With the opening of the “J’ai tué le photographe” movie poster exhibit in Montreal today, three beautiful new movie posters will be released. All of the specs on each are below. They will be first sold at a discounted rate as sets (only ten available) on Tuesday, October 5th around 1pm Eastern Time. After that, individual posters will be available on Wednesday, October 6th at 1pm Eastern Time. Both sales will take place at VonScarmouche.com.
“El Topo” by Martin Ansin
24″ x 36″ Screenprint, Edition of 265.
“The design of this poster is heavily influenced by the symbolism of Jodorowsky’s “El Topo”. Behind the presentation of the characters of the film, lies a geometric arrangement that relates to the Christian and Eastern symbolism in the journey of the main character. The original inspiration for this arrangement came from totemic culture and geometric religious shapes, such as mandalas. For instance, on this poster the five faces can resemble a Christian cross, hinted at by the lighting on Jodorowsky’s face, and relating to the downfall and “rebirth” of the main character at the end of the first half of the film. Also, the composition shows two triangles—described by the hands and bottom face, and the three top heads and hats—forming a shape similar to a unicursal hexagram, allegedly used in mythology to express the belief that one can eventually become some sort of a divine figure, a theme that runs through the film.”
“El Topo” by Martin Ansin (Variant)
24″ x 36″ Screenprint, Edition of 35:
“Old Boy” by Rhys Cooper
18″ x 24″ Screenprint, Edition of 210.
“I came across Chan-wook Park’s dark and twisted masterpiece “Oldboy” as I was channel surfing late one night. I’d just fallen across the infamous hammer / teeth scene only to be followed by the even more incredible and iconic hallway fight scene. After seeing these, my mind fully blown, I turned off the tv, it was enough for me to hunt down and buy the dvd the next day. For the concept and design of my Oldboy poster I really wanted to capture what had become of Oh Dae-Su as his life and sanity had been pushed to its limits, to the point where even his grips on his humanity come into question. Fans of the film should pick up on the numerous references and clues while hopefully, as all good posters should, it encourages those who haven’t seen it to seek it out and experience it. But be warned, don’t fall in too deep.”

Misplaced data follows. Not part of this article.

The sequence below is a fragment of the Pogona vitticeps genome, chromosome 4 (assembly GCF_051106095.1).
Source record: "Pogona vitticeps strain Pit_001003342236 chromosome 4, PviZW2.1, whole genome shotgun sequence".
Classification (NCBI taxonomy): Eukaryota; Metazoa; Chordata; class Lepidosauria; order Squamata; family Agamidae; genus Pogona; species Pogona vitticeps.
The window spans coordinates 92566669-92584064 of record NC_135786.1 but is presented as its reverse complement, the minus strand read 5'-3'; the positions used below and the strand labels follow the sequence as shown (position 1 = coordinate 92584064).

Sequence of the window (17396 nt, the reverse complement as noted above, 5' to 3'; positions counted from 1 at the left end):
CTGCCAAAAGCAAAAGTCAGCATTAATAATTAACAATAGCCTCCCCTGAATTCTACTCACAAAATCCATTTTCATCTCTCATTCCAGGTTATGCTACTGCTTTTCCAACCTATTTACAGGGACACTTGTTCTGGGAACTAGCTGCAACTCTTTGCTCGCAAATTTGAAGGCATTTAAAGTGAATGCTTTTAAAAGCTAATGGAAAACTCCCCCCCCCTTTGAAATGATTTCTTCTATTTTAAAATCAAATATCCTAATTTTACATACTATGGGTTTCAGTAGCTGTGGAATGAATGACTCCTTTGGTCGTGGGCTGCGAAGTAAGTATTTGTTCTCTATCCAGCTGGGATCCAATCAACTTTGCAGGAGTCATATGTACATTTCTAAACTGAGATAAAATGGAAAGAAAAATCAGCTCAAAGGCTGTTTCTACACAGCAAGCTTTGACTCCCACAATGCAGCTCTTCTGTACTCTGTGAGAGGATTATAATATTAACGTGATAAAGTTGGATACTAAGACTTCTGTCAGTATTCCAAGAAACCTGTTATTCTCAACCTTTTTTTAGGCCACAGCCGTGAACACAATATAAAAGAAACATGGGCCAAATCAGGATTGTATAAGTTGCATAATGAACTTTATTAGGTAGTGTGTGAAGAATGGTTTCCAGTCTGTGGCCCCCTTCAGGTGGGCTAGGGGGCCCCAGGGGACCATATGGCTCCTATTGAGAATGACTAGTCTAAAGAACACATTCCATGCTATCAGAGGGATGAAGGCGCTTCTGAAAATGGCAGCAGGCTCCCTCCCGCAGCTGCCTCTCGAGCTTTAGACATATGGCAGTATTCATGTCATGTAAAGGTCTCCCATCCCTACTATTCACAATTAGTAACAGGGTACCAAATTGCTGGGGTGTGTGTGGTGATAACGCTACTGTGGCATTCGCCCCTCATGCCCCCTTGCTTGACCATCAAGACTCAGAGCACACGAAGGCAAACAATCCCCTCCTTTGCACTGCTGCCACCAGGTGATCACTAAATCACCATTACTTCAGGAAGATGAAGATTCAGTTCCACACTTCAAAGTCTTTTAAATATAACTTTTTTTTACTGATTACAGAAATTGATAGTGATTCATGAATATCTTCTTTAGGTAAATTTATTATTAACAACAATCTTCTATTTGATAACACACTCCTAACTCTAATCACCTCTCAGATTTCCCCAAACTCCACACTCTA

“Full Metal Jacket” by Tim Doyle
18″ x 24″ Screenprint, Edition of 200.
“I saw Full Metal Jacket at WAAAAAYYYY too early of an age, and it formed my opinion on war in a brutal 2 hour salvo. That opinion? It’s not for me. As a work of art, the film is a difficult one- the tone shifts considerably at just about the half-way point- it’s essentially 2 films that just happen to have the same lead. But both show the complete dehumanization one must undergo in the process of becoming war-ready, and in the execution of it. The vulgar phrase, “Sally-Jane Rottencrotch’s pretty pink panties” fall on the ears like the memory of a soft lullaby of wholesomeness compared to the spray of bullets and stacks of human meat later in the film. The ubiquitous MOUSE ends each chapter in the film (in epithet and song) and presents a smiling face, now obscene in it’s ineffectual innocence. And to be honest, I think it balances the poster out nicely.”